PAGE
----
In highly dominant socialist countries, it might be the government that wants your money. In highly capitalistic countries, there’s a company somewhere with something to sell, and they all want your money, too. Not only does everyone want your money, most everyone with the means wants to spy on you.
Of Spooks, Spies, And Apple
The headlines this week are part and parcel of the age of insecurity. In the U.K., the government wants the option to decrypt encrypted communication found in iPhones. You know, like a backdoor to open up your iPhone so the government can check to see if you’re a threat to society. If there’s a back door to security then there’s no security.
Microsoft is so adamant that Windows 10 is the future of the company’s PC efforts that updates are being pushed to users without an easy option to stop it, or even stop the ongoing, behind-the-scenes spying that Microsoft perpetrates on customers. Microsoft is tracking Windows 10 users and if you’re using Windows 10 you’ve already agreed that it’s OK.
I had to laugh when I watched the Republican presidential debate last week. Each candidate claims they will be tougher on Russian President Putin, Chinese leaders, and other heads of state who don’t kowtow to U.S. demands to limit their sovereignty, yet they can’t even manage to control a handful of television network debate moderators without going ballistic. That’s just an example of how governmental controls over personal liberties don’t work well in the real world. Those same politicians rail against a government that’s gone too big but think it’s OK for a big government to spy incessantly on its own citizens.
Who wants access to your personal and private communication?
The government’s spooks and spies, of course, all in the name of national security. Maybe the question should be, which has priority? Personal liberty and security? Or, national security? Unfortunately, while the government wants citizens to pay taxes so the government can spy on those same citizens, you know, just in case, the government isn’t the only villain in sheep’s clothing.
Google, Microsoft, advertisers, marketers, and others want similar freedoms to track your online movements, rummage through your email messages and dig into the data you store online. Why? Profits. Remember, in a capitalist society, everyone is out to get your money, and one sure way to do that is to track what you do, what you say, where you say it, what you watch and read, and when you do it.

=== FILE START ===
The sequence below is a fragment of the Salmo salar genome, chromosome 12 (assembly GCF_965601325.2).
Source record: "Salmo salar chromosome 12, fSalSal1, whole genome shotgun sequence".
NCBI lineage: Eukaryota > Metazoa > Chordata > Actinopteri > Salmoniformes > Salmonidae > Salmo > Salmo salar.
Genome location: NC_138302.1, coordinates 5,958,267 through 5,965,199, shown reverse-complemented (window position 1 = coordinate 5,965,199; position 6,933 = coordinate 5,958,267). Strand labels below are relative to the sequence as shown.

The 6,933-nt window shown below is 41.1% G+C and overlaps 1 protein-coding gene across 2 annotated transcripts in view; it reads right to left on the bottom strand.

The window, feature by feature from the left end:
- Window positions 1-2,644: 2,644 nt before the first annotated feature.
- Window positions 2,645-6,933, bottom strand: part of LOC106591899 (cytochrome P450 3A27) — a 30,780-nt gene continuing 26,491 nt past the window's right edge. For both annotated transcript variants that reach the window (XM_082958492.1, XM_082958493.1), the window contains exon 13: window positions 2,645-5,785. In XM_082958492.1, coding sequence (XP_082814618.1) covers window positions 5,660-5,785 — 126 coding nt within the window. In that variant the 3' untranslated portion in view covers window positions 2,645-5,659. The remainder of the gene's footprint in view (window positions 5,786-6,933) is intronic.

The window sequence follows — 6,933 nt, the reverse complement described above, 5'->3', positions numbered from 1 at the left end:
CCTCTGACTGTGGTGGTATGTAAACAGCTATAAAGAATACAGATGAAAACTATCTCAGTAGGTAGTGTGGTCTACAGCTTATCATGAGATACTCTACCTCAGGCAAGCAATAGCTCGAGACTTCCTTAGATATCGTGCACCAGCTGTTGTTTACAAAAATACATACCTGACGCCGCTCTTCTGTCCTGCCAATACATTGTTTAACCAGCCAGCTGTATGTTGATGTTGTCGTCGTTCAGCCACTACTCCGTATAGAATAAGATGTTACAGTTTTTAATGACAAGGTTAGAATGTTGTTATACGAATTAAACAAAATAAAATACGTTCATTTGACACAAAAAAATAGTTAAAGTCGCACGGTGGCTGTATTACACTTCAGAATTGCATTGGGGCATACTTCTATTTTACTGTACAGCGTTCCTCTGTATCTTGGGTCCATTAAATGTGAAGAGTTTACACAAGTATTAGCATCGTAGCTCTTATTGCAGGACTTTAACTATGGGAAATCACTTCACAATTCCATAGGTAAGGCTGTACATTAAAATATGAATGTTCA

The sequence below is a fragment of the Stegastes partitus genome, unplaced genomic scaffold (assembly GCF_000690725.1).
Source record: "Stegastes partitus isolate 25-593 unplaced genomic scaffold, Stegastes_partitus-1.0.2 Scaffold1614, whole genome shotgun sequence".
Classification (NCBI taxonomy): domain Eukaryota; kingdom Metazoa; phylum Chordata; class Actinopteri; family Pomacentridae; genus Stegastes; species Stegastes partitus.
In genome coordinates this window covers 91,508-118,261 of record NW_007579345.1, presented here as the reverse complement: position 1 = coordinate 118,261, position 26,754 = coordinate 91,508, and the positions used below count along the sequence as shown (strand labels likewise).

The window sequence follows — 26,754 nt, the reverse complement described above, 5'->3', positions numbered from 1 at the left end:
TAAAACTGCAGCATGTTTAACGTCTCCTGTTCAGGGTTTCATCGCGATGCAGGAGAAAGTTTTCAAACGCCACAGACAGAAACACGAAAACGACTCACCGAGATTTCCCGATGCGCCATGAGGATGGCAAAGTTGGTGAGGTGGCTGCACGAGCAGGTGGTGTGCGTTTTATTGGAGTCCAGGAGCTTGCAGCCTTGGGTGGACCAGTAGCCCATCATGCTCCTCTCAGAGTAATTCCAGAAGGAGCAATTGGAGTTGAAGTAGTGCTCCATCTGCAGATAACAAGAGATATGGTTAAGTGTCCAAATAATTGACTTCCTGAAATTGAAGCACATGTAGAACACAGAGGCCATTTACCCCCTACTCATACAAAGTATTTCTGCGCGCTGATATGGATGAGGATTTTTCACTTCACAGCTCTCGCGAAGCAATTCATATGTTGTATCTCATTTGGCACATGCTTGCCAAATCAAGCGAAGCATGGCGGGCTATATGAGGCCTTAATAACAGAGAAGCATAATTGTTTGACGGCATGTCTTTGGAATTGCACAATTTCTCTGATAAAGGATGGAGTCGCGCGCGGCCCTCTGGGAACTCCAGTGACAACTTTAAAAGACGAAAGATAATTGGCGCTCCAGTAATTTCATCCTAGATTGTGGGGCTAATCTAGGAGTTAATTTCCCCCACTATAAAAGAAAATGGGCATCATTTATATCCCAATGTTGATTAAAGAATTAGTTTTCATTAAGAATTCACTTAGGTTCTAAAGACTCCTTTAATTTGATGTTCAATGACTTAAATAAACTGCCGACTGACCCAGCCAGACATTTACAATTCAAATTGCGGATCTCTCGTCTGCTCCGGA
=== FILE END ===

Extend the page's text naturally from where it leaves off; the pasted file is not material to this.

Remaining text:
What Of Apple?
Apple stands in stark contrast to Google, Microsoft, and the government’s spooks and spies who would create methods to track your every move, public or private.
Apple CEO Tim Cook:
At Apple, your trust means everything to us. That’s why we respect your privacy and protect it with strong encryption, plus strict policies that govern how all data is handled.
Security and privacy are fundamental to the design of all our hardware, software, and services, including iCloud and new services like Apple Pay. And we continue to make improvements. Two-step verification, which we encourage all our customers to use, in addition to protecting your Apple ID account information, now also protects all of the data you store and keep up to date with iCloud.
We believe in telling you up front exactly what’s going to happen to your personal information and asking for your permission before you share it with us. And if you change your mind later, we make it easy to stop sharing with us. Every Apple product is designed around those principles. When we do ask to use your data, it’s to provide you with a better user experience.
We’re publishing this website to explain how we handle your personal information, what we do and don’t collect, and why. We’re going to make sure you get updates here about privacy at Apple at least once a year and whenever there are significant changes to our policies.
A few years ago, users of Internet services began to realize that when an online service is free, you’re not the customer. You’re the product. But at Apple, we believe a great customer experience shouldn’t come at the expense of your privacy.
Our business model is very straightforward: We sell great products. We don’t build a profile based on your email content or web browsing habits to sell to advertisers. We don’t “monetize” the information you store on your iPhone or in iCloud. And we don’t read your email or your messages to get information to market to you. Our software and services are designed to make our devices better. Plain and simple.
Finally, I want to be absolutely clear that we have never worked with any government agency from any country to create a backdoor in any of our products or services. We have also never allowed access to our servers. And we never will.
Our commitment to protecting your privacy comes from a deep respect for our customers. We know that your trust doesn’t come easy. That’s why we have and always will work as hard as we can to earn and keep it.
The attitude personified by Apple’s commitment to personal privacy and security is exactly what governments and large corporations do not want. Even the politicians who decry big government have no trouble railing against Apple’s public stance and work toward a bigger government which must be allowed to monitor every citizen to protect those same citizens from both government and outside forces who would do the citizens harm.
My question is, ‘Who monitors the monitors?‘